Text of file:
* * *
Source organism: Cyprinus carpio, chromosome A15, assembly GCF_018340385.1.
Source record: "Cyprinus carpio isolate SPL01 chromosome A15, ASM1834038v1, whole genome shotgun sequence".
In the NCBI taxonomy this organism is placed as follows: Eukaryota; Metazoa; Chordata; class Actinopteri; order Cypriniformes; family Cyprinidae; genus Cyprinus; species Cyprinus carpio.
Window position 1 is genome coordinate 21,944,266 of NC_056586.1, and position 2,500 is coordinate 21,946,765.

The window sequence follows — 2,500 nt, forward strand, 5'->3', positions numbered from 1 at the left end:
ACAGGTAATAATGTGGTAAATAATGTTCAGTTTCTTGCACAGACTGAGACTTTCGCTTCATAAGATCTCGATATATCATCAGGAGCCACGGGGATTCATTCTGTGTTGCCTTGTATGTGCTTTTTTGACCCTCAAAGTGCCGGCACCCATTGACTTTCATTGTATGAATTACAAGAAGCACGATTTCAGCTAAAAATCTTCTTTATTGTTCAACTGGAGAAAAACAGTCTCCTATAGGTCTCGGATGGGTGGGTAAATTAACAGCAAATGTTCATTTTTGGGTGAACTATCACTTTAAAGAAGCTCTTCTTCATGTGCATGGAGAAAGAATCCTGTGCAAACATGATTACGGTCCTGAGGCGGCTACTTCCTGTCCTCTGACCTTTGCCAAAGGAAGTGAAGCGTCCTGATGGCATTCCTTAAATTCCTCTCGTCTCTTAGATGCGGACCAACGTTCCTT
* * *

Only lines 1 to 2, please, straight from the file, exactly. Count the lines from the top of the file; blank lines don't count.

Source organism: Cyprinus carpio, chromosome A15, assembly GCF_018340385.1.
Source record: "Cyprinus carpio isolate SPL01 chromosome A15, ASM1834038v1, whole genome shotgun sequence".